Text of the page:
Teaching English in Taiwan wasn’t always as easy as ABC, so days would often unwind drinking with the betel-nut-chewing, red-gob-hawking locals.

We would sit on dirty plastic stools around a wobbly table on the sidewalk, downtown in one of the world’s most polluted cities. The air was usually hazardous to breathe, and rats and cockroaches scurried about everywhere. I wanted to drink and soak up a bit of the culture, and the locals wanted to “gambei” (cheers) with a foreign lady.

Then one day a couple of friends said to me, “You could get paid to do that,” comparing it to their old jobs as hostesses in a seedy Tokyo nightclub district. Only the glitz and glamour of Roppongi sounded a tad more upscale as they prattled on with three years worth of titillating tales about a razzle-dazzle lifestyle of fine dining, exquisite gifts and excessive partying.

I was 23 then and wasted no time packing my bags, my head abuzz with anticipation.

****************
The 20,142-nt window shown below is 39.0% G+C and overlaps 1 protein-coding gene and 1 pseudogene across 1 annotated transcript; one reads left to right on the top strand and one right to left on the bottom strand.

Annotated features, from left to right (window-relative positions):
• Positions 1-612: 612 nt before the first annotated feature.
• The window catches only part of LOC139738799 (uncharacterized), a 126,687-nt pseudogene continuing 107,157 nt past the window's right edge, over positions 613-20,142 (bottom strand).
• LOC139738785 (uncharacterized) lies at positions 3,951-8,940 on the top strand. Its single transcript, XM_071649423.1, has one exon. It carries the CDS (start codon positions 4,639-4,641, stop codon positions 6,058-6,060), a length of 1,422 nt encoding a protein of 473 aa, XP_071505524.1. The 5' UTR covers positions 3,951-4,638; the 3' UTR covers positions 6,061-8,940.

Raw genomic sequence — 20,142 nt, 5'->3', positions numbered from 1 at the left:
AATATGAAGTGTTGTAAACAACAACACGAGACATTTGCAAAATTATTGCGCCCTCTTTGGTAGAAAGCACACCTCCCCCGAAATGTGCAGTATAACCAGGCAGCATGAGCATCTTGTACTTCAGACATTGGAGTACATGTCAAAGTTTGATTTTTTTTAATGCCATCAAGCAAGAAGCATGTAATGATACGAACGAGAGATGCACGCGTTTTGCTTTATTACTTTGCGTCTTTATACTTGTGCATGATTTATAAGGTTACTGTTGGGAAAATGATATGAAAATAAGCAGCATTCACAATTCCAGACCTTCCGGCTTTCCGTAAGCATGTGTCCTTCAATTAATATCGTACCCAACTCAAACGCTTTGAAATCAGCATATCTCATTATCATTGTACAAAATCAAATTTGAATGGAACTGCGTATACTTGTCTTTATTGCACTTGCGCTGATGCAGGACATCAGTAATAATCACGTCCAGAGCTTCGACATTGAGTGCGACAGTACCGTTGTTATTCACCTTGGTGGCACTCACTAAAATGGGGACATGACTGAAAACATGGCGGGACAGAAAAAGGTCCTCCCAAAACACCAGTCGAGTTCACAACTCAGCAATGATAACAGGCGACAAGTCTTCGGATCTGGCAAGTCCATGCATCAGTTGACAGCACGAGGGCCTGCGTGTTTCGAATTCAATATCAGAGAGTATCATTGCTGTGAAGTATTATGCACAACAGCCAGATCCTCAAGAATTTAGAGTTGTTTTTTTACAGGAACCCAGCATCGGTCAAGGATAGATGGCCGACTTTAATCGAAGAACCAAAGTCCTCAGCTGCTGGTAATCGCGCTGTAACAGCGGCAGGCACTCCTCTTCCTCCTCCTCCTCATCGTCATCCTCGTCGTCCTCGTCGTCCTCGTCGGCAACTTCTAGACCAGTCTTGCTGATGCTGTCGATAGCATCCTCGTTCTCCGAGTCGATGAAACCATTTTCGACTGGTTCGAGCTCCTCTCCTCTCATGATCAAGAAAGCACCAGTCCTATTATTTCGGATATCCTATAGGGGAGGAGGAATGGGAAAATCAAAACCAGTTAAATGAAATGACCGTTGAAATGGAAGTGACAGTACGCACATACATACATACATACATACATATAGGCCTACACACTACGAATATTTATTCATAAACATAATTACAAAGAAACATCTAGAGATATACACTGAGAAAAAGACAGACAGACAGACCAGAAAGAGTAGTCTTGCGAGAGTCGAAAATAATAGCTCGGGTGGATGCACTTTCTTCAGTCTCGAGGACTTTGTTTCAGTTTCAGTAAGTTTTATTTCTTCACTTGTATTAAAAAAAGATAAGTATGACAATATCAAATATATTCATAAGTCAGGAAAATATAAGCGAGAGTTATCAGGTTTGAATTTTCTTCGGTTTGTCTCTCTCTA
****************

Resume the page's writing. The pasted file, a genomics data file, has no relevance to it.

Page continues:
Before arriving I did a quick Web search for “Tokyo hostess” to find out what the job entailed. However, just about all that popped up were numerous reports on the grim story of a British woman, Lucie Blackman, who had allegedly been drugged, raped, murdered and dismembered by a hostess club customer.

As horrific as the tale was, I wasn’t the least discouraged to try my hand at the trade and the only thing that worried me was the likelihood of my mother also finding out about Blackman’s fate and then worrying about my safety.

Little did I know that I would end up working at the same spot as she had before her grisly demise.

So, undaunted, I set off for Tokyo with the phone number of a hostess who had been living it up in Roppongi for eight years tucked in my pocket.

I went to her shoe-box apartment, which was crammed with four bunk beds for the hostesses who shared the room, just after 8 p.m. — the usual time she woke up. She dolled me up in her slinky black top, tight miniskirt and high-heel shoes, and sent me off to an international club she recommended.

My heart was beating so hard as I walked along Roppongi’s neon-lit, action-packed main drag that I thought everyone I passed knew it was my first night in town. My head was swimming with images of future evenings spent lingering around a packed club, with the music pumping, sipping Martini or Champagne, and chitchatting with anyone who came in, trying to make connections. Basically, I thought I’d be getting paid to look pretty and act the social butterfly.